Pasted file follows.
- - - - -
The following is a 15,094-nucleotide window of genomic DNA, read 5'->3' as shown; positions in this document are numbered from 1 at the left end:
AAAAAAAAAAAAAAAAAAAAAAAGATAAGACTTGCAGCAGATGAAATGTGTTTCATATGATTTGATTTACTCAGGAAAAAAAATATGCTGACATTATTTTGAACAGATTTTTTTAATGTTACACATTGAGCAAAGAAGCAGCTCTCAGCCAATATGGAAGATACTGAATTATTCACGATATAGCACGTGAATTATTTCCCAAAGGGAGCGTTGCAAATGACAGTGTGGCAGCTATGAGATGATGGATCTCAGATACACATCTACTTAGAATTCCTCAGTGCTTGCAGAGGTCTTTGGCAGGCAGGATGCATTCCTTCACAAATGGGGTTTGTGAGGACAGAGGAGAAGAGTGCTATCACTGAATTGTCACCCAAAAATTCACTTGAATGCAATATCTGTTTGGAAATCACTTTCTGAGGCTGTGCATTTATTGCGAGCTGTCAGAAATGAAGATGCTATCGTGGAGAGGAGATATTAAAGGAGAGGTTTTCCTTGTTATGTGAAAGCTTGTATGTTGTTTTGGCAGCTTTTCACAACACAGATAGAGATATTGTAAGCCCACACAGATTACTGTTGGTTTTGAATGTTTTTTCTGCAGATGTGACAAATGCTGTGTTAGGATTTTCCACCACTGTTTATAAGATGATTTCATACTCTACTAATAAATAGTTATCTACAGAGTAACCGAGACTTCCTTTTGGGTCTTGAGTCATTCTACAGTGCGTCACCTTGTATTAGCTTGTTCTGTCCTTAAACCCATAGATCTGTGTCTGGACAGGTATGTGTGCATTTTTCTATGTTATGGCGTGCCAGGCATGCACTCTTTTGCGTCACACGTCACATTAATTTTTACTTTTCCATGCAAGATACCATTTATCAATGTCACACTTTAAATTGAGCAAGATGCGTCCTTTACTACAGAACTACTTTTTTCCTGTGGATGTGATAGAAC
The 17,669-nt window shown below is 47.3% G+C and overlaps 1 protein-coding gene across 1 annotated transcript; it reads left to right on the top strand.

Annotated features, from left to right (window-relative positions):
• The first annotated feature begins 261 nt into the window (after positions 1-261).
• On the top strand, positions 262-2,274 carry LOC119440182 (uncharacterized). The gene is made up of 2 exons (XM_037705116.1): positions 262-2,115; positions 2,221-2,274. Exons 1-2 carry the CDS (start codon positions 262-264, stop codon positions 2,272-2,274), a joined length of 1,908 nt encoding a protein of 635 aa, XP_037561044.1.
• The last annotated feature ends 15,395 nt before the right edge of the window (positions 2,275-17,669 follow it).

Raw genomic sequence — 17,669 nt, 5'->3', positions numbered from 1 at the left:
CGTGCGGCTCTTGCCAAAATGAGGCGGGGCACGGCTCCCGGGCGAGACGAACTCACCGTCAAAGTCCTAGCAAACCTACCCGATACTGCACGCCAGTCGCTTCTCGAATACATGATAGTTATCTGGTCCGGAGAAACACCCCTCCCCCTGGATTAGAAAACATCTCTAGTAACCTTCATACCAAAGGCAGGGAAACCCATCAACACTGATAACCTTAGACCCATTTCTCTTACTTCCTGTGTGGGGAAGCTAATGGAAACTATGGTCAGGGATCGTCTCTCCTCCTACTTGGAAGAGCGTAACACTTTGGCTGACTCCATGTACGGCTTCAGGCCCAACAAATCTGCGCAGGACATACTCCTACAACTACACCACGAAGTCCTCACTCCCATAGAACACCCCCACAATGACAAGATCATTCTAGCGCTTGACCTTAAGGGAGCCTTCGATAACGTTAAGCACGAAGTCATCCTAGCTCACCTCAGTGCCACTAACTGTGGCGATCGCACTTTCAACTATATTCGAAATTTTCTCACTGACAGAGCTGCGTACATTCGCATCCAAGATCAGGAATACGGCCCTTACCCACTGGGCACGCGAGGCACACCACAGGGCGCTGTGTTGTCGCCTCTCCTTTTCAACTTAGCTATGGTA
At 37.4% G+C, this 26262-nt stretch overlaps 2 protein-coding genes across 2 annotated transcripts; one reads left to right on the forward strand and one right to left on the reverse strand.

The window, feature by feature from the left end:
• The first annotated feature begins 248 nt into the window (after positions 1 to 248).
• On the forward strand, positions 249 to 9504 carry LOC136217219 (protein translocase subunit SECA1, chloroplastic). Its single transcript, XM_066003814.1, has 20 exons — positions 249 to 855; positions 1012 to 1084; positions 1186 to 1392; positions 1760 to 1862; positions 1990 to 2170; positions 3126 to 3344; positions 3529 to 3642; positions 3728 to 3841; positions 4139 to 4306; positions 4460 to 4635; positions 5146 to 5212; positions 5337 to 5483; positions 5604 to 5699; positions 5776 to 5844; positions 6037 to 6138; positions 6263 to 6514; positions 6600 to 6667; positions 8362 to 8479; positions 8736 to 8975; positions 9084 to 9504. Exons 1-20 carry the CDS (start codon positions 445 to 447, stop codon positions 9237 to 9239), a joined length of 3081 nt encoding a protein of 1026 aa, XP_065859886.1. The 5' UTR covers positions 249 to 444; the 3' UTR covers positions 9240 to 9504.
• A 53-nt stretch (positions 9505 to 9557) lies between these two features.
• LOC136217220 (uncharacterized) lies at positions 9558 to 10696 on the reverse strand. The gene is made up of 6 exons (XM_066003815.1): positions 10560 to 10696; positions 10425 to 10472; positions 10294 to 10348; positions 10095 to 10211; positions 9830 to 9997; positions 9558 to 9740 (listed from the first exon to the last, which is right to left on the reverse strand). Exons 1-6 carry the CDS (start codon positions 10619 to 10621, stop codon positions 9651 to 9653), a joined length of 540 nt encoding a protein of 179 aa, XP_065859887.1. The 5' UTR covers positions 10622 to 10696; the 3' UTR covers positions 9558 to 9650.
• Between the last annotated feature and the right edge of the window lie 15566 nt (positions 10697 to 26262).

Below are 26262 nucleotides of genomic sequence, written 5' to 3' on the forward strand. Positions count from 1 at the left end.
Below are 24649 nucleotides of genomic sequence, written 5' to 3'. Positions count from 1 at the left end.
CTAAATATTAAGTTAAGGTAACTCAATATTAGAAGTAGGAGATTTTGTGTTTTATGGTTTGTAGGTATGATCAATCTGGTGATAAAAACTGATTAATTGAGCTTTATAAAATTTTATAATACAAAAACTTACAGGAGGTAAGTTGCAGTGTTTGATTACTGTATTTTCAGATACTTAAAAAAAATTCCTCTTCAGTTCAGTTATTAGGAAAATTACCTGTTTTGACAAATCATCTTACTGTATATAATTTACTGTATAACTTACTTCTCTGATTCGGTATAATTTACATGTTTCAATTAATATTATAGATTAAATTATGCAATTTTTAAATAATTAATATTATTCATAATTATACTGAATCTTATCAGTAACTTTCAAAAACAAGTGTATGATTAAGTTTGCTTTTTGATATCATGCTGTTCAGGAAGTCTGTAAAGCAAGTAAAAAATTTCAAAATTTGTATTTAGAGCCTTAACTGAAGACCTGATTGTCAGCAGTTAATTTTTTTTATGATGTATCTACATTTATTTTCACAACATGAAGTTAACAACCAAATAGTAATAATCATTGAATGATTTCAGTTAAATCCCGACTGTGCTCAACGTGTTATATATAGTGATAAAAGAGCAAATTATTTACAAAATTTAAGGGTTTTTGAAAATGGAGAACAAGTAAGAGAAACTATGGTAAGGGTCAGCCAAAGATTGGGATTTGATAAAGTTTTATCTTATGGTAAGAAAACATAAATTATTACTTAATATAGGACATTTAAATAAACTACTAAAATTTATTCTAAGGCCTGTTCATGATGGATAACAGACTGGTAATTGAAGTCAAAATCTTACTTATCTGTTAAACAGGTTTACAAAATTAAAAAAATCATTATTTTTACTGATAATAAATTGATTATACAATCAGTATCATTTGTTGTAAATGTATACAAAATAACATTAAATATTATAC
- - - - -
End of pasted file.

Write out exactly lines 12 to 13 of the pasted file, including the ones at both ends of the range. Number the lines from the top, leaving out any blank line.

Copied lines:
• The first annotated feature begins 248 nt into the window (after positions 1 to 248).
• On the forward strand, positions 249 to 9504 carry LOC136217219 (protein translocase subunit SECA1, chloroplastic). Its single transcript, XM_066003814.1, has 20 exons — positions 249 to 855; positions 1012 to 1084; positions 1186 to 1392; positions 1760 to 1862; positions 1990 to 2170; positions 3126 to 3344; positions 3529 to 3642; positions 3728 to 3841; positions 4139 to 4306; positions 4460 to 4635; positions 5146 to 5212; positions 5337 to 5483; positions 5604 to 5699; positions 5776 to 5844; positions 6037 to 6138; positions 6263 to 6514; positions 6600 to 6667; positions 8362 to 8479; positions 8736 to 8975; positions 9084 to 9504. Exons 1-20 carry the CDS (start codon positions 445 to 447, stop codon positions 9237 to 9239), a joined length of 3081 nt encoding a protein of 1026 aa, XP_065859886.1. The 5' UTR covers positions 249 to 444; the 3' UTR covers positions 9240 to 9504.